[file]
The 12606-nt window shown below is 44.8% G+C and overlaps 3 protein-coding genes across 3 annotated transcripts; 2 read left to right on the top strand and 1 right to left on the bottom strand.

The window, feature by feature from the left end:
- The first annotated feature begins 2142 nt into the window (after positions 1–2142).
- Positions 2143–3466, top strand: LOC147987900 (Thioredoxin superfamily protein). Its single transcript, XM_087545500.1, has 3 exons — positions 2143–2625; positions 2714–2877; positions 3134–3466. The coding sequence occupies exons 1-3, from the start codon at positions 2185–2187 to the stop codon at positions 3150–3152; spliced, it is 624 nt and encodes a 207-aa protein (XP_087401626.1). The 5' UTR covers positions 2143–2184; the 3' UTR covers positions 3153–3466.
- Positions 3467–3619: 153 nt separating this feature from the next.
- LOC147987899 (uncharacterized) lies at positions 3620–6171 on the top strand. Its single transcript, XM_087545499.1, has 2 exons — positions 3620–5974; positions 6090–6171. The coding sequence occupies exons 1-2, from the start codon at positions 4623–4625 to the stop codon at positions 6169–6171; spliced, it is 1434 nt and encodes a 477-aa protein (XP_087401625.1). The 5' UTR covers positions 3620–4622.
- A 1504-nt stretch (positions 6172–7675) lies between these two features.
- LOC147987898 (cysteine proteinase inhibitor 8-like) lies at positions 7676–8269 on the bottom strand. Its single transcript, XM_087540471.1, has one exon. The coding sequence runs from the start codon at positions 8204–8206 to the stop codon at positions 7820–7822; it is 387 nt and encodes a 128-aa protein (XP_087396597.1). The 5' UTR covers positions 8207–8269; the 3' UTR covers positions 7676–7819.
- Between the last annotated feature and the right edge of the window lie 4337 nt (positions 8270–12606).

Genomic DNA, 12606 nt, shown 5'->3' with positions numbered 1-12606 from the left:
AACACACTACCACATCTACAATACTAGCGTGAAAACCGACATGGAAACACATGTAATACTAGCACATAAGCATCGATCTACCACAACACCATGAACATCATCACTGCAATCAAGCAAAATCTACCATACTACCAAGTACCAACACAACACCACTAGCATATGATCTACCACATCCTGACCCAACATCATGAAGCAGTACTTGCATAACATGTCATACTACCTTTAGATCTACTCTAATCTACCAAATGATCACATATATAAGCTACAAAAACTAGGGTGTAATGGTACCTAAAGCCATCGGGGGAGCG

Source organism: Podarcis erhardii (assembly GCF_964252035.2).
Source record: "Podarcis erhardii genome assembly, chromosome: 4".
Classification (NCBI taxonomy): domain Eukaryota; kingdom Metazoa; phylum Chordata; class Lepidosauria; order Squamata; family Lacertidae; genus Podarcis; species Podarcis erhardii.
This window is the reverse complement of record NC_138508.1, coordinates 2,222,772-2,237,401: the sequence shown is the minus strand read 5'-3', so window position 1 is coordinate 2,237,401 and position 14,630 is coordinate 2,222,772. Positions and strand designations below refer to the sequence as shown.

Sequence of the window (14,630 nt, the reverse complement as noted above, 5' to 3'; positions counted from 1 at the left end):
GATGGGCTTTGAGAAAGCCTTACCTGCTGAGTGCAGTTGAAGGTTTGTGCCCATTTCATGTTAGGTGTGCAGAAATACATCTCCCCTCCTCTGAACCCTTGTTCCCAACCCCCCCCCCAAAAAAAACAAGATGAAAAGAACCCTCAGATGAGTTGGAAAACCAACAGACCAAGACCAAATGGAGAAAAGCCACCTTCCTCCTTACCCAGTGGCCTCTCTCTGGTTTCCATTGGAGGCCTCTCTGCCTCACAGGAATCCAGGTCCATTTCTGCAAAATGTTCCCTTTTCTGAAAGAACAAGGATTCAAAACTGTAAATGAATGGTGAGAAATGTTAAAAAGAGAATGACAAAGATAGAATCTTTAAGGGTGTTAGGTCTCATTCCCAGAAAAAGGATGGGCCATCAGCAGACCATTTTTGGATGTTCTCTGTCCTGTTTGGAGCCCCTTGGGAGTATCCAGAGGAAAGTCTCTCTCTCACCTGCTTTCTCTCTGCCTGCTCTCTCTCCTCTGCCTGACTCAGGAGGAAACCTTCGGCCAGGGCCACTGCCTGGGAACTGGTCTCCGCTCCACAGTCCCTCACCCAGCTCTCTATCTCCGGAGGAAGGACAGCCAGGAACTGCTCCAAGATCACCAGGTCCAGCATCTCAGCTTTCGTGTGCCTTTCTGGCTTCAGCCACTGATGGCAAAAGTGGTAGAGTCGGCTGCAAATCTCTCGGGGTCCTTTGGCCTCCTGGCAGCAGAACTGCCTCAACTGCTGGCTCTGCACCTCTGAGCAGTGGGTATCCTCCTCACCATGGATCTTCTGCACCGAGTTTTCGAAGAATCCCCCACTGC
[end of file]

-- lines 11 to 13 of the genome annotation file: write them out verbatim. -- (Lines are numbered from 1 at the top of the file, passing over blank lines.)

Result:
AACACACTACCACATCTACAATACTAGCGTGAAAACCGACATGGAAACACATGTAATACTAGCACATAAGCATCGATCTACCACAACACCATGAACATCATCACTGCAATCAAGCAAAATCTACCATACTACCAAGTACCAACACAACACCACTAGCATATGATCTACCACATCCTGACCCAACATCATGAAGCAGTACTTGCATAACATGTCATACTACCTTTAGATCTACTCTAATCTACCAAATGATCACATATATAAGCTACAAAAACTAGGGTGTAATGGTACCTAAAGCCATCGGGGGAGCG

Source organism: Podarcis erhardii (assembly GCF_964252035.2).
Source record: "Podarcis erhardii genome assembly, chromosome: 4".